I was also lugging two large tote bags of books for the library. Occupy Wall Street has a lending library and I had  some very good books  I had travel books, half a dozen Calvin and Hobbes books, Christopher Hitchens and Martin Amis books.

This is the library at Occupy Wall Street:

And these are the librarians at Occupy Wall Street:

I talked to these librarians, and there wre serious book lovers. They were very happy with my donation — they have a system. Each book that they take into the library is marked on the top of the pages with black magic marker “OWS” with a number. They have a ledger into which the book title and number is entered, and then it’s put on the shelves and people check them out.

Yes, those are copies of my book in that photo (lower left corner. I gave them three copies of When Wanderers Cease to Roam and I wasn’t going to mention anything, but Top Cat picked up one  and told the young man, “This is the book that my wife wrote!”

“Wow,” the guy said (which I thought was awfully sweet of him). “Would you autograph it for us?”

So I did, one book. I wrote:

Occupy Wall Street, October 16 2011

Occupy Everywhere! Vivian Swift

It is my dream that one day I will find that book selling on eBay for an obscene amount of money.

We’d had enough of the crowds by then, so Top Cat and I were edging our way out of Zucotti Park when we saw John Oliver from The Daily Show with a fim crew walk right past us.

And right before we exited, an occupier asked us if we would like to take home this:

Thank you, Occupy Wall Street.

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So me and my sister Buffy took our un-ironed selves down to the First General assembly of Occupy Wall Street at Washington Square Park last Saturday, Oct. 8, 2011.

Buffy made us two matching signs that read: “I Am The 99%” — this is her picture from before we dove into the gathering, standing at the famous Washington Square arch:

And this is her picture that showed up on the famous website Gawker when they reported on the event later that day:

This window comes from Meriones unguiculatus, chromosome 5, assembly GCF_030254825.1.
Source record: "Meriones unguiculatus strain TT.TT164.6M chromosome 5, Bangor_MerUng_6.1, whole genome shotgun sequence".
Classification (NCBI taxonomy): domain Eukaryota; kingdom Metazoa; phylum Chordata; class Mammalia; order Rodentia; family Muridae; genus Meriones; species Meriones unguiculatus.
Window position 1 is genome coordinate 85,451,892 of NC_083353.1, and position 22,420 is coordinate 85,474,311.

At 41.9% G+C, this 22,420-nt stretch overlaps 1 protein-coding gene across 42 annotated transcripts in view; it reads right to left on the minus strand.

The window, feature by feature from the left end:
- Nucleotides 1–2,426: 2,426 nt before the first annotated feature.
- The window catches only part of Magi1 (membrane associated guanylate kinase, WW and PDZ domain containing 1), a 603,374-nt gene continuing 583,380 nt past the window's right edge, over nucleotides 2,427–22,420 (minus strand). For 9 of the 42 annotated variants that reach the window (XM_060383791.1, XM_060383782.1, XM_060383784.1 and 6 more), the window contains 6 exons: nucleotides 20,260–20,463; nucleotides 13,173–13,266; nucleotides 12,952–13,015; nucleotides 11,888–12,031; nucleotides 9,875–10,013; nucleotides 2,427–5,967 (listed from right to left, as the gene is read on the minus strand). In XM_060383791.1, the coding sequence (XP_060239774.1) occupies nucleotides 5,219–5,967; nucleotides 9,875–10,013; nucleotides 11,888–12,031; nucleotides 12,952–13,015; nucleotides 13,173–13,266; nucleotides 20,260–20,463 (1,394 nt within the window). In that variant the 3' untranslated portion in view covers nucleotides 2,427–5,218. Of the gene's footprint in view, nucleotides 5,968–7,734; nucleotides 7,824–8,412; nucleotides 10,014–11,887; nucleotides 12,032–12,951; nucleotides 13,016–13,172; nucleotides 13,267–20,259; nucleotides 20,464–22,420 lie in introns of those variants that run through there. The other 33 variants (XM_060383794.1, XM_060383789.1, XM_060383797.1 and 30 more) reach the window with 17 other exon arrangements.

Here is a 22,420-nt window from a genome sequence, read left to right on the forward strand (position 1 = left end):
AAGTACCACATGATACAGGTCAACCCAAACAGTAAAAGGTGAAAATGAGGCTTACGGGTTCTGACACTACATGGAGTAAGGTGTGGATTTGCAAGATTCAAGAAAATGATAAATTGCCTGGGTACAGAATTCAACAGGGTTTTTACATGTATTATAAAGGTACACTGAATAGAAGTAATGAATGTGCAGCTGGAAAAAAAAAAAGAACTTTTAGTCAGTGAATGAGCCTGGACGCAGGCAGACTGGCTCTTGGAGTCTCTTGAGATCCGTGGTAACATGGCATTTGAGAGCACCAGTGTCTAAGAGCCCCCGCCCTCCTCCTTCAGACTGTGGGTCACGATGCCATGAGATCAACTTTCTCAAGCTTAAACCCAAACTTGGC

(In case you can’t read the sign, here’s a close up:)

Her sign — I Am The 99% — means, of course, that we are of the 99% of Americans who did not rape our beloved capitalist system of the USA with fraudulent and criminal bank loans/steals, yet we are the 99% being held accountable financially and politically for the devastation that has ravaged our society for these past three years (and for generations to come).

This is the Occupier “wave”, the way we all signify that we like what the speaker is saying — raising our arms and wiggling our fingers — instead of cheering or clapping. It’s very restful, and makes you laugh when you see all those arms shoot up and all them digits flapping in the breeze. (There was no breeze on that day BTW. It was hot and  sunny, and Buffy and I were glad to use or signs as shade devises.)

A lot of people asked if they could take pictures of me and Buffy holding our signs. Did I tell you that Buffy is my identical twin sister and we both had  khaki pants and white shirts on? Yeah. Cute. And plus, we’re, like, old.

These guys (see below) were standing next to us right before the General Assembly began, and they asked Buffy for a pen so they could write “I Am The 99%” on their coffee cups, and hold them up to let their freak flags fly:

Once the General Assembly began,  we were asked to sit down in front so that the thousands in back of us could see. This is what I call my “Occupy Wall Street” neighborhood (the people I stared at for the next hour or so, during the speeches):

Buffy and I both thought this was the cutest guy in the neighborhood:

As you can see, Buffy and I were right in the front of the Assembly. We could hear the speakers just fine, but as the speakers were not allowed any amplification, we were part of the Human Microphone that, in a chorus of 200 or so, repeated every few words of speech so that it could be heard, and relayed, to the back of the crowd.